2. YES I WENT THROUGH THIS BEFORE IN A DIFFERENT SITUATION WITH MY YOUNGEST SON PEOPLE NEED TO LEAVE US ALONE WITH DCS IF WE ARE NOT HURTING OR NEGLECT OUR CHILDREN WHY ARE THEY EVEN CALLED OUT AND THE PEOPLE MAKING FALSE REPORTS NEED TO GO TO JAIL AND HAVE A CLASS D FELONY ON THERE RECORD TO SEE HOW IT FEELS. I WENT THREW ALOT WHEN HE WAS TAKEN WHAT ELSE DOES THESE SCHOOL WANT ME TO SERVE 25 YEARS TO LIFE ON LIES THERE TELLING OR EVEN LE SAME THING LIED TO THE COUNTY PROSECUTOR JUST SO I WOULD GET ARRESTED AND GET TIME HE THOUGHT AND IT TURNED OUT I DID WHAT I HAD TO DO NOT PROUD OF WHAT HAPPEN AND SHOULD KNOW ABOUT SEEKING MEDICAL ATTENTION FOR MY CHILD I AM DISABLED AND SICK OF GETTING TREATED BADLY HOW WOULD THEY LIKE IT IF I CALLED APS ON THEM FOR A CHANGE THEN THEY CAN COME AND ARREST THEM RIGHT OUT OF THE SCHOOL. NOW WE ARE HOMELESS AND THE CHILDREN ARE STAYING WITH A RELATIVE AND GUARDIAN AND THE SCHOOL WON'T LET THEM GO TO SCHOOL THERE BUT WANT THEM TO GO TO SCHOOL WHERE BULLYING IS ALLOWED REAL SMART THINKING ON A SCHOOL STAFF.

  3. Family court judges never fail to surprise me with their irrational thinking. First of all any man who abuses his wife is not fit to be a parent. A man who can't control his anger should not be allowed around his child unsupervised period. Just because he's never been convicted of abusing his child doesn't mean he won't and maybe he hasn't but a man that has such poor judgement and control is not fit to parent without oversight - only a moron would think otherwise. Secondly, why should the mother have to pay? He's the one who made the poor decisions to abuse and he should be the one to pay the price - monetarily and otherwise. Yes it's sad that the little girl may be deprived of her father, but really what kind of father is he - the one that abuses her mother the one that can't even step up and do what's necessary on his own instead the abused mother is to pay for him???? What is this Judge thinking? Another example of how this world rewards bad behavior and punishes those who do right. Way to go Judge - NOT.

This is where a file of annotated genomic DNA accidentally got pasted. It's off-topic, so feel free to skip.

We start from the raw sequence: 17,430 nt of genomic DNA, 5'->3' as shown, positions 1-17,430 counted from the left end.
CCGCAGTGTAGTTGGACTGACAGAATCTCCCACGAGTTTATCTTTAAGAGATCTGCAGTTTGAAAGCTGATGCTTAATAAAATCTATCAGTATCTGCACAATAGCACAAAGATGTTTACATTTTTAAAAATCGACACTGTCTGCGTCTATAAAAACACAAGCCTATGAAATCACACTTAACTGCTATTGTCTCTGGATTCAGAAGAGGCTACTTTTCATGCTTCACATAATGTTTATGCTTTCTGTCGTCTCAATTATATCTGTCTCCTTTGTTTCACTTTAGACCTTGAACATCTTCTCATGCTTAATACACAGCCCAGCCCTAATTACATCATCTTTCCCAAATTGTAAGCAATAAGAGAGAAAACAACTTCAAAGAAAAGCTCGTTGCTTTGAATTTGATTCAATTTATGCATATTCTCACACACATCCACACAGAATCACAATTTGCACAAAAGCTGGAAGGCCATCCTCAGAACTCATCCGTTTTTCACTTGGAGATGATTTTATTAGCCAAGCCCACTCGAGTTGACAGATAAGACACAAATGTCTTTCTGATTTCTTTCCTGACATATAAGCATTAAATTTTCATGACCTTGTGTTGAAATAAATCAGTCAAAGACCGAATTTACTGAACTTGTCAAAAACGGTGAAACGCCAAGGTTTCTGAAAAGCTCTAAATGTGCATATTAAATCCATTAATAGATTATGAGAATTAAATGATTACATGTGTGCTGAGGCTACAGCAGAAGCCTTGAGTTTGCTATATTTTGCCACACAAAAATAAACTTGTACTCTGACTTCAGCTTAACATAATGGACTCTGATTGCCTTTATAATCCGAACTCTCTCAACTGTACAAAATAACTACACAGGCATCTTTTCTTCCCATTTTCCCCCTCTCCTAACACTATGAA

4. Right on. Legalize it. We can take billions away from the drug cartels and help reduce violence in central America and more unwanted illegal immigration all in one fell swoop. cut taxes on the savings from needless incarcerations. On and stop eroding our fourth amendment freedom or whatever's left of it.

  5. "...a switch from crop production to hog production "does not constitute a significant change."??? REALLY?!?! Any judge that cannot see a significant difference between a plant and an animal needs to find another line of work.